Construction has commenced in Kansas City, Kan., on the country’s latest proton therapy center, which upon its scheduled completion in December will be the first of its kind to offer specialized radiation treatment to patients in Kansas, Iowa, Nebraska, Colorado, and Arkansas. This will also be the region’s only National Cancer Center-designated cancer center.
The University of Kansas Health System will offer this service through its Cancer Center. It has received, and has started to install, the equipment for the proton therapy center, which is designed by Hoefer Welker in partnership with Stantec, whose design expertise in this typology includes the 135,000-sf New York Proton Center, the first of its kind in that state.
Hoefer Welker is also providing FF&E services, clinical space planning, medical equipment planning, and construction administration for this project. The facility expects to start receiving patients next January.
“Many cancer patients can’t receive this specialized treatment without traveling across several states to get it,” says John Castorina, Partner, Principal-in-Charge and National Healthcare Practice Leader with Hoefer Welker. “The stress that puts on the patient, their well-being and their recovery—as well as the emotional and financial stress it puts on their caregiver—is immense, and it’s something we hope this new facility can provide relief for. The capability to provide this treatment is a profound addition to our community and our region.”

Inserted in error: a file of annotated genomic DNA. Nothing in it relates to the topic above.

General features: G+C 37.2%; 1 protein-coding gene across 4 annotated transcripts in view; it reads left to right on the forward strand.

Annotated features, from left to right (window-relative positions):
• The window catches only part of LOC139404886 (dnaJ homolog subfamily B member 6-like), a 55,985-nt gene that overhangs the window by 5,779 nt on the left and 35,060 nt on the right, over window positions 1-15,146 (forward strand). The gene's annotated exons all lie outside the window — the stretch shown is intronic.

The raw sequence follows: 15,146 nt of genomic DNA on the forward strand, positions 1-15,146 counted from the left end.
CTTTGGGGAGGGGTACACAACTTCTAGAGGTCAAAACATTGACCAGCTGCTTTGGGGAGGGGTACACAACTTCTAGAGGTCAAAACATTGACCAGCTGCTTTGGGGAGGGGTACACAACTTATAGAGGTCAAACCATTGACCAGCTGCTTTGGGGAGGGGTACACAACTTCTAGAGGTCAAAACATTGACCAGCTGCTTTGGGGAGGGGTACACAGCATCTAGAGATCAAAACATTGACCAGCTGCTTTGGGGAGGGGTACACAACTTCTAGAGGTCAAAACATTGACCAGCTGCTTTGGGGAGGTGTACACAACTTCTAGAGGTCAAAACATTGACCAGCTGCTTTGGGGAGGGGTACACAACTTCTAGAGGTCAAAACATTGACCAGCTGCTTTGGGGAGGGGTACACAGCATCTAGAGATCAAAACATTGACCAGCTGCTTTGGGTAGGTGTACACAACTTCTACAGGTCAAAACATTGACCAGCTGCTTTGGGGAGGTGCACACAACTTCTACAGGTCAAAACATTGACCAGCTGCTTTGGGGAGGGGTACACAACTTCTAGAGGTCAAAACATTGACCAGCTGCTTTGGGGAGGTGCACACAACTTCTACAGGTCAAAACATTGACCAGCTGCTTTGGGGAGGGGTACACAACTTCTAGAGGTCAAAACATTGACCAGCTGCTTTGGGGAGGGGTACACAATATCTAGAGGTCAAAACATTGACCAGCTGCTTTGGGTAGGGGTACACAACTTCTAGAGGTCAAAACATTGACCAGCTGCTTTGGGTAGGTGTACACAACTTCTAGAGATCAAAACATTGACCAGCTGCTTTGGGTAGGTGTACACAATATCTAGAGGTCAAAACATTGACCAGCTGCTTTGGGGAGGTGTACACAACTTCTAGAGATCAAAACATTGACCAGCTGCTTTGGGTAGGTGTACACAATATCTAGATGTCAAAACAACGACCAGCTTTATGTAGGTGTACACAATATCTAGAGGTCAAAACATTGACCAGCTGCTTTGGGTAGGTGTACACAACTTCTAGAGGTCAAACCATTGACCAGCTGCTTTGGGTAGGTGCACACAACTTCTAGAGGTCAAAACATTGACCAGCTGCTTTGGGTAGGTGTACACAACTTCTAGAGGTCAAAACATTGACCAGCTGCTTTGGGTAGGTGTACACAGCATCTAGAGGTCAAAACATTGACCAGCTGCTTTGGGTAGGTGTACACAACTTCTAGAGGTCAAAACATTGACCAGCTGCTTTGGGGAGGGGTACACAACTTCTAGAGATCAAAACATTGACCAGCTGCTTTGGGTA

DESIGN INFORMED BY TALKS WITH MEDICAL PROS
The 38,200-sf proton treatment center—which would be the 38th in the U.S—is being constructed by Kansas City-based McCownGordon Construction and Fort Worth, Texas-based Linbeck. The facility will include a protective concrete vault whose six- to nine-ft-thick walls require 2,721 cubic yards of concrete and 377,513 lbs of steel rebar. The vault will house 160 tons of equipment.
Throughout the design process Hoefer Welker met with physicians and other medical staff to determine the needs of patients and their families. Those meetings included a “visioning” session that assessed psychological, sociological, and physiological impacts.